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Successful Company Founders

January 27, 2019

Filed under: life — Terry Wohlers @ 07:48

I thoroughly enjoy listening to NPR’s “How I Built This” series of podcasts. I wrote about them here nearly 15 months ago. Each one consists of an interview with a successful founder of a company. After listening to more than 50 of them, I have drawn a few conclusions about what it takes to successfully launch and grow a company.

A good idea: It often starts with a “half-baked” concept. I learned that it does not necessarily need to be a brilliant idea. In fact, the original ideas behind most of the companies were questionable at the time. An example is Perry Chen, principal founder of Kickstarter. It took him eight years to refine the concept of crowdfunding.

Another example is Jake Burton of Burton Snowboards. He founded the company in 1977, but it took him and others years to develop the snowboard and make it commercially viable. Without the following attributes, a good or great idea will go nowhere.

Passion: This is something that Chen, Burton, Richard Branson, and countless other successful entrepreneurs have. Most have a great deal of it. Without passion, a company founder has little chance of commercializing an idea.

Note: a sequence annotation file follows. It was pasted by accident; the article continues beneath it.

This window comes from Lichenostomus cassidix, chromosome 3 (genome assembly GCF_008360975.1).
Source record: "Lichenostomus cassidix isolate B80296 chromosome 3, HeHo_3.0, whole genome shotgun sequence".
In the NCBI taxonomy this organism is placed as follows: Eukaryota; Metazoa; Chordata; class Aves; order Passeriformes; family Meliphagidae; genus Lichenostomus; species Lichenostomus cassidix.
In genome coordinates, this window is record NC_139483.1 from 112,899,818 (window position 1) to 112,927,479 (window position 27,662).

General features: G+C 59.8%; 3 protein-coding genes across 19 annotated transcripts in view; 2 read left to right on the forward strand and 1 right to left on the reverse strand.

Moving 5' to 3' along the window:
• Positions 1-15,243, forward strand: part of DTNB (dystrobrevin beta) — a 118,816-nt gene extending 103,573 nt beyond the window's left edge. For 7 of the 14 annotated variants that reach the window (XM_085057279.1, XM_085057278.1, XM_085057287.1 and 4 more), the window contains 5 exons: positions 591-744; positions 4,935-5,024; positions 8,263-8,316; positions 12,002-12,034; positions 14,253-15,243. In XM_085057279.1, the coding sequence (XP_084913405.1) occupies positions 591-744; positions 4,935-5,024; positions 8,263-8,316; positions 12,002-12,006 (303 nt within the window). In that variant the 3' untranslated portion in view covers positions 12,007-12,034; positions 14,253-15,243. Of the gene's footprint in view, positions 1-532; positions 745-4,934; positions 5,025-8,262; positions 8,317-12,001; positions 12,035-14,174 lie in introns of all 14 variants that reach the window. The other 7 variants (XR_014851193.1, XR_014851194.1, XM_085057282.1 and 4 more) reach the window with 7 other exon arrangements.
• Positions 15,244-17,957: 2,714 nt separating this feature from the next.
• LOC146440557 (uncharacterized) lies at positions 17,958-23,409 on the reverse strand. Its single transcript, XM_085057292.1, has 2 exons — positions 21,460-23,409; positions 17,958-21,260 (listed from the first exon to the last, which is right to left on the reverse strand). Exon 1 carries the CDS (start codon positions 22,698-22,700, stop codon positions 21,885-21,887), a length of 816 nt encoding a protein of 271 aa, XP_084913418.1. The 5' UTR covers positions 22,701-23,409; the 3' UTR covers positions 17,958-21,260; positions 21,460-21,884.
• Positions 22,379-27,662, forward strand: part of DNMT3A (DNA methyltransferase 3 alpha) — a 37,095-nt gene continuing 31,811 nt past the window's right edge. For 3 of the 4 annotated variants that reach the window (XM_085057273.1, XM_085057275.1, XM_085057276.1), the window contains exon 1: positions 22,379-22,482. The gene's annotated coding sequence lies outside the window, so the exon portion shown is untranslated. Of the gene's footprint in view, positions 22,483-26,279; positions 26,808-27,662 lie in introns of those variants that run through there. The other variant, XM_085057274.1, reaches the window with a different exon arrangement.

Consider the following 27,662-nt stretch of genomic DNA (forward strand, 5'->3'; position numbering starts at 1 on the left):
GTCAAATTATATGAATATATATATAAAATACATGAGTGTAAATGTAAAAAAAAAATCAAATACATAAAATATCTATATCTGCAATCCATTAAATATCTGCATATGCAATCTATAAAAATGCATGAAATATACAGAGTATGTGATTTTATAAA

Risk-taking: This means courage and grit. Some might view it as an adventure, which can really get their blood flowing. Those who succeed in starting a company are willing to take calculated risks.

Hard work: Perhaps this goes without saying, but do not underestimate the number of hours, including evenings and weekends, that company founders spend. It’s often at a time when they are raising a family, making it even more challenging.

Determination: Founders of companies face a seemingly endless number of obstacles and problems, including flat-out rejection. Yet, they get up in the morning and work tirelessly to overcome them. They are absolutely determined to move forward, no matter what gets in their way.

Luck: Some would argue that you create your own luck. While this may be true, a little luck, such as accidentally meeting a person that becomes your co-founder or partner, helps a great deal. Putting yourself in a position to create luck is helpful.

Having an idea or two, along with passion, a willingness to take risks, a great work ethic, and determination does not guarantee success. Without these attributes, along with a bit of luck, a person has little chance of launching and growing a winning company.

Note also that much of this applies to entrepreneurs working within another organization. Launching a new product or business in these companies is not entirely different from starting a company.